Black-White Disparity Against Keeping Up Heart Health

Nikki Attkisson | Last Updated : December 23, 2021

Acquiring just a reputation as a good doctor is sometimes not the only thing. Skin color also matters. It sounds quite shocking but the Black community in the US has some story of this sort. They prefer Black doctors for their treatments and in regards to this situation, the number of cardiovascular diseases cases has leaped in the last few years amongst the African American people.

Black-White Disparity Against Keeping Up Heart Health

Cardiovascular disease stands as the number one cause of death in the US. Due to improvement in risk factor preventions and treatments, the numbers had seen a decrease during the period of 1980 till 2000. But, the reports of the Centers for Disease Control and Prevention say that the majority of the Blacks were enlisted in the mortality charts.

Black-White Disparity Against Keeping Up Heart Health

There was a 21% higher rate of death from cardiovascular diseases in African Americans compared to the White populations in 2015. This Black-white parity seemed to be disturbed since 1968 when the heart disease death rates increased to 16.3%.

Such bias in medical treatments bears testimony to historical incidences like the Tuskegee syphilis study. The American Heart Association had published a scientific report in 2015 stating how African Americans are weighed down when it comes to medical treatments.

Research supports the fact that Black people usually opt for Black physicians. It is a matter of trust that the patients seek as they feel that they would receive a better form of treatment and guidance when they choose someone of their skin color.

Reviews from a study suggest that an increase in the number of Black cardiologists could help decrease the Black-white cardiovascular death rate gap by 19%. But for that, we need more Black doctors and data says that the US just had 5% of Black physicians in 2019 of which only 3% of them served as cardiovascular experts, and this made it pretty difficult for them to address a population of 13.4% of African Americans in the US.

But again, from where should one get so many Black doctors? According to a study in The New England Journal of medicine, there was a decline in the number of Black men in the national medical student body; from 3.1% in 1978 to 2.9 % in 2019.

Documents related to African American histories of hypertension, diabetes, obesity, and physical inactivity are boundless, which can lead to cardiovascular troubles like heart attacks, failures and strokes. A better understanding of their disposition through medical support can help overcome such adversities. But before that, how their poor socio-economic structures like low income, less education and minimum access to health care and insurance, affect their health needs attention.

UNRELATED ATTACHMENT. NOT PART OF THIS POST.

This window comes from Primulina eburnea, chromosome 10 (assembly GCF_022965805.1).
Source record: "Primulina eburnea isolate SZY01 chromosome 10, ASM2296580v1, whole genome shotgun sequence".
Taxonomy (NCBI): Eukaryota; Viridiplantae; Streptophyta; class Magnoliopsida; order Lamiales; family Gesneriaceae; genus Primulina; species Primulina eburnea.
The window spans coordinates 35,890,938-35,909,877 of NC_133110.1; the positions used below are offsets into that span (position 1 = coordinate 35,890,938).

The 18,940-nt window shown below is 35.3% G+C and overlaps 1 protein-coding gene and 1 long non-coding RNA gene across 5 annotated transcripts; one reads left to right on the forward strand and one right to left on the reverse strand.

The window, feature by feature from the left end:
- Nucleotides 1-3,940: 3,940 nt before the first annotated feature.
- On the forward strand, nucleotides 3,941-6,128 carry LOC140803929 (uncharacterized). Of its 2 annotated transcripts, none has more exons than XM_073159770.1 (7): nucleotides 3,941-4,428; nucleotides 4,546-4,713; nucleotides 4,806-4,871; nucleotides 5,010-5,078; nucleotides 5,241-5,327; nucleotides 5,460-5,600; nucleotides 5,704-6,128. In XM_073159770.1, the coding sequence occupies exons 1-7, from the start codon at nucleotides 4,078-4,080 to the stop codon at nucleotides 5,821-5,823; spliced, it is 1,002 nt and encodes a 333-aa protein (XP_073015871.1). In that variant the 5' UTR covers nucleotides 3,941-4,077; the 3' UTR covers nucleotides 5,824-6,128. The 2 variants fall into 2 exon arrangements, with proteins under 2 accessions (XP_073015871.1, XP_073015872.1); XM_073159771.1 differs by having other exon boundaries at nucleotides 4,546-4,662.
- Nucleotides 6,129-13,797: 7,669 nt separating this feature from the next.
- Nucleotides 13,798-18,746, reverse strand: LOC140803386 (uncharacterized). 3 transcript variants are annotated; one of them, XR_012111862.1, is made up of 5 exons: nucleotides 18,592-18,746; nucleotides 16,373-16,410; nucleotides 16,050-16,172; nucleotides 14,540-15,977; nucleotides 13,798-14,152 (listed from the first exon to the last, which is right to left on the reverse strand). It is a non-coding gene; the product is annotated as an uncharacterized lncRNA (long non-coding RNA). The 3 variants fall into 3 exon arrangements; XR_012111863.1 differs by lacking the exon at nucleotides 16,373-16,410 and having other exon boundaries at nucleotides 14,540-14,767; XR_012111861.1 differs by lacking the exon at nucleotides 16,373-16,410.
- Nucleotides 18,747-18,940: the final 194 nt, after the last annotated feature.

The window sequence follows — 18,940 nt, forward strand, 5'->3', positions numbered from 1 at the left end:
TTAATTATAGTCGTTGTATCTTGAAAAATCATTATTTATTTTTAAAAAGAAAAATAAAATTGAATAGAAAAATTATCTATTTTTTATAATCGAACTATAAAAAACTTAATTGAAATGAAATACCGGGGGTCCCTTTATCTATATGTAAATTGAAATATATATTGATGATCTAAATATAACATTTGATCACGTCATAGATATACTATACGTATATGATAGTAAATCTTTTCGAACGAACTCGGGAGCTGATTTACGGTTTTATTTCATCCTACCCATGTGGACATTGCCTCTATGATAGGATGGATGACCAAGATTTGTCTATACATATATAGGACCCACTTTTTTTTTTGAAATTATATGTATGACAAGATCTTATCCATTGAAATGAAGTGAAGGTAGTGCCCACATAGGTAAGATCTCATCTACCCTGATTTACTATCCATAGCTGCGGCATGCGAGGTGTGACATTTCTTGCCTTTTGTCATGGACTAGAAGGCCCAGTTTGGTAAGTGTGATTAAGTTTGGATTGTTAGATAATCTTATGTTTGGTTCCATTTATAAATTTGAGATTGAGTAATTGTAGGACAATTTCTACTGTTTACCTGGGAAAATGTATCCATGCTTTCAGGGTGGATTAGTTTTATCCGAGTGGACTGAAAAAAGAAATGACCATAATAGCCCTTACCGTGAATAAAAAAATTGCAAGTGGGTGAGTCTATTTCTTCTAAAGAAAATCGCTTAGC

There are groups like the Black Men Run and Black Women Run, who try to address these issues by encouraging the African American people to participate in a more active and healthy lifestyle to curb the chances of procuring cardiovascular diseases and their counterparts.

Mistrust in the medical system has even shown its impact in this pandemic situation. In spite of the great risks like hospitalizations and deaths, associated with the infections, people of the African American communities are hesitant in getting their vaccine shots.

More Black doctors are trying to do away with the misleading information and push them towards immunizations.

The matter needs a bottom-line solution. More African American faculties should be incorporated in the University and College levels that would encourage more students to go for medical education and take cardiology as their specializations.

Also helping the backward communities with funds to progress in their fields is something that the faculties should look into. We are looking at the apex of the problem, however. Addressing the problem at the local, state, and federal levels are required to somewhat stabilize the Black-white disparity.

Nikki Attkisson

With over 15 years as a practicing journalist, Nikki Attkisson found herself at Powdersville Post now after working at several other publications. She is an award-winning journalist with an entrepreneurial spirit and worked as a journalist covering technology, innovation, environmental issues, politics, health etc. Nikki Attkisson has also worked on product development, content strategy, and editorial management for numerous media companies. She began her career at local news stations and worked as a reporter in national newspapers.

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